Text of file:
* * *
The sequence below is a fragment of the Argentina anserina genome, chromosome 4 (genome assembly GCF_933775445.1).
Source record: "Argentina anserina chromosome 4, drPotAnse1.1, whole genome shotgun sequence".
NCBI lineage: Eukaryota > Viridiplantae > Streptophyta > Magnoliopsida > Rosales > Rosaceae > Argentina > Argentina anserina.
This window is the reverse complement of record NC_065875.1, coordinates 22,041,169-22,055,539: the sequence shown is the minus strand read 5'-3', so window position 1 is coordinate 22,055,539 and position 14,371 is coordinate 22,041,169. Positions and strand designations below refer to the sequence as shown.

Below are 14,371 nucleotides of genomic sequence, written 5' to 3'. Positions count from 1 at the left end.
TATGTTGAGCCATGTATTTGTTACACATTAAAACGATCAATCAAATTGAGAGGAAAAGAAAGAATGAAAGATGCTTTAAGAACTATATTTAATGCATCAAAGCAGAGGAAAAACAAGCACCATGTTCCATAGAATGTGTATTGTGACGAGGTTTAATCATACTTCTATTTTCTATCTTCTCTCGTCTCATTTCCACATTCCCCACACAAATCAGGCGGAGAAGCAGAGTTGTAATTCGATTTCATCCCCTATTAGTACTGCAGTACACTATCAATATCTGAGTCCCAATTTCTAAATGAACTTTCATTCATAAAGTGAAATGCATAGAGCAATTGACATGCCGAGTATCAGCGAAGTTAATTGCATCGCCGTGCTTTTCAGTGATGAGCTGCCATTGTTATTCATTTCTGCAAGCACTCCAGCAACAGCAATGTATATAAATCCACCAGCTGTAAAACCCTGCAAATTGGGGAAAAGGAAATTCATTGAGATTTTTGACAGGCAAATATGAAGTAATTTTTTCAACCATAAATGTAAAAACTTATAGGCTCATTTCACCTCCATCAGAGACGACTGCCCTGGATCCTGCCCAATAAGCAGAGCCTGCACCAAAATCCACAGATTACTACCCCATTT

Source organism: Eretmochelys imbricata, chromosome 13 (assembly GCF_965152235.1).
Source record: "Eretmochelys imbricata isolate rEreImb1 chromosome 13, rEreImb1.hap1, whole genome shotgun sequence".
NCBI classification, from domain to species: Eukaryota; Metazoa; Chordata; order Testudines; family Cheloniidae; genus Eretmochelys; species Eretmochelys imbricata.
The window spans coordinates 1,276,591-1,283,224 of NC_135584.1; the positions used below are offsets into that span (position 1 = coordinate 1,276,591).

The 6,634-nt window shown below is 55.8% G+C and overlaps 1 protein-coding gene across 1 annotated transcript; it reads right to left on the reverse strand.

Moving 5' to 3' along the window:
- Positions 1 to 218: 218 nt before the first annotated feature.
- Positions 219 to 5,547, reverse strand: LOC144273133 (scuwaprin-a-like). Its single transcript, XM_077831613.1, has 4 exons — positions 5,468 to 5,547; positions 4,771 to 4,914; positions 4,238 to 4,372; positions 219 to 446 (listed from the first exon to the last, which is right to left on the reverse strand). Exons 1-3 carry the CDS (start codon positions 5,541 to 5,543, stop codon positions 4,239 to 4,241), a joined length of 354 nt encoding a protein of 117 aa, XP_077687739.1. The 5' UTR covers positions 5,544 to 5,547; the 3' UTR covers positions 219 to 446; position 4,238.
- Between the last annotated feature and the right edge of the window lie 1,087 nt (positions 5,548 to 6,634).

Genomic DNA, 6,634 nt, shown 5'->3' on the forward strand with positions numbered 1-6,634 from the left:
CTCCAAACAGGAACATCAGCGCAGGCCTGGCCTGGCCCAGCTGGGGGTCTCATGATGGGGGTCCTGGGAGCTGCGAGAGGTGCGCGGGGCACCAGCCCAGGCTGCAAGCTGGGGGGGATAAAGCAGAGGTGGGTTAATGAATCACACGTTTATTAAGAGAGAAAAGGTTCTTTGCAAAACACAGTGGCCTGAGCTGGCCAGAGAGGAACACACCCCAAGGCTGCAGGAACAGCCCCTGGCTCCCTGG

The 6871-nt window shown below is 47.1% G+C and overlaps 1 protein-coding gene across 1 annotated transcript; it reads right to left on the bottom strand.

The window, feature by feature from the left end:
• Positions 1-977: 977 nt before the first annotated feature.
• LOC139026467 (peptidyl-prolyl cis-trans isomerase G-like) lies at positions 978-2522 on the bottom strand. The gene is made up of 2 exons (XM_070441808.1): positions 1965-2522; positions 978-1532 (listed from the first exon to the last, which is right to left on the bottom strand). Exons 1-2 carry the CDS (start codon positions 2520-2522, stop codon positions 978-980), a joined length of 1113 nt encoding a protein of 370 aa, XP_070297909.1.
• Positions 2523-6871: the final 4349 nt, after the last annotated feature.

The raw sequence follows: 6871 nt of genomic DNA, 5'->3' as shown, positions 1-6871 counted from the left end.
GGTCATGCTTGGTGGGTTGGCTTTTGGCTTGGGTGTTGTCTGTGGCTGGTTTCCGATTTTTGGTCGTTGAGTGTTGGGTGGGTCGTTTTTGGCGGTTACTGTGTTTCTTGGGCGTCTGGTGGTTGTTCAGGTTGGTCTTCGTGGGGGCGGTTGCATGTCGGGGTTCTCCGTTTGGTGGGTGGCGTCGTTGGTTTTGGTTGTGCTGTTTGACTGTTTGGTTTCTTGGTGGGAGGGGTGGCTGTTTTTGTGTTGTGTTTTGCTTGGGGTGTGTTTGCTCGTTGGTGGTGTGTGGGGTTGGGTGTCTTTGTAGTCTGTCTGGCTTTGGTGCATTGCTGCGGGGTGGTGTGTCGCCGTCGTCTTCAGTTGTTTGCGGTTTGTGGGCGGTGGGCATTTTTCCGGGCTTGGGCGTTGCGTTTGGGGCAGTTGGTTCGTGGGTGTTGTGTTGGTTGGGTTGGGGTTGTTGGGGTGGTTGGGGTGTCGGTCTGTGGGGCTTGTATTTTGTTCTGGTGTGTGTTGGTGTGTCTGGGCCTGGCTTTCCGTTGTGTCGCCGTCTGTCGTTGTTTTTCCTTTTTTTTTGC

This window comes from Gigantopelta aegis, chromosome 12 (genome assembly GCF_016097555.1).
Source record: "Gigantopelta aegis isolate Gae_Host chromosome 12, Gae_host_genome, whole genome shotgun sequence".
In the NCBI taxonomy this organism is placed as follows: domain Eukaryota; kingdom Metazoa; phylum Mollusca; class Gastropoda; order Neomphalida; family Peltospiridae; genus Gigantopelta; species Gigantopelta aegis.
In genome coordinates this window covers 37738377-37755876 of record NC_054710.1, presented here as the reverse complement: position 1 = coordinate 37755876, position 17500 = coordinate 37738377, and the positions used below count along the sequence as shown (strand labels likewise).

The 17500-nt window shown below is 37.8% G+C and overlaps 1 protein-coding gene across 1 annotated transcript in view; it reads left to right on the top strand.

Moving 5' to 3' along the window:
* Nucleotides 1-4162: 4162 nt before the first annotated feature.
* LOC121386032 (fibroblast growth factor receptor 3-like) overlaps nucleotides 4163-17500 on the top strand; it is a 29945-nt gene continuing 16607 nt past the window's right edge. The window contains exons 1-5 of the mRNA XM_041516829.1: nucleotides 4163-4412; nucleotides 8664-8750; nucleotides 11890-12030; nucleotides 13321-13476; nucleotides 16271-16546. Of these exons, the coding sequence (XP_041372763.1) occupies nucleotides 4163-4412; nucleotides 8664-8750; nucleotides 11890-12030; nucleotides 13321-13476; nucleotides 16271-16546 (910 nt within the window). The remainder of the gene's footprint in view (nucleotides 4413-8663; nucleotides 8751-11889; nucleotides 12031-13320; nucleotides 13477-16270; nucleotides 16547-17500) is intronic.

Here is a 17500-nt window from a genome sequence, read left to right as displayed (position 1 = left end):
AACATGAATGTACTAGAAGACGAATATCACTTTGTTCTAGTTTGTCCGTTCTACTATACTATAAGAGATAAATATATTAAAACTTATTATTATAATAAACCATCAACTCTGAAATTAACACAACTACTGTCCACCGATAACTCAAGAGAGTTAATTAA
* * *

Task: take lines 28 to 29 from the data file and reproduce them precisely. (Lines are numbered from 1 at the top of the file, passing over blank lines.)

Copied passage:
In genome coordinates this window covers 37738377-37755876 of record NC_054710.1, presented here as the reverse complement: position 1 = coordinate 37755876, position 17500 = coordinate 37738377, and the positions used below count along the sequence as shown (strand labels likewise).

The 17500-nt window shown below is 37.8% G+C and overlaps 1 protein-coding gene across 1 annotated transcript in view; it reads left to right on the top strand.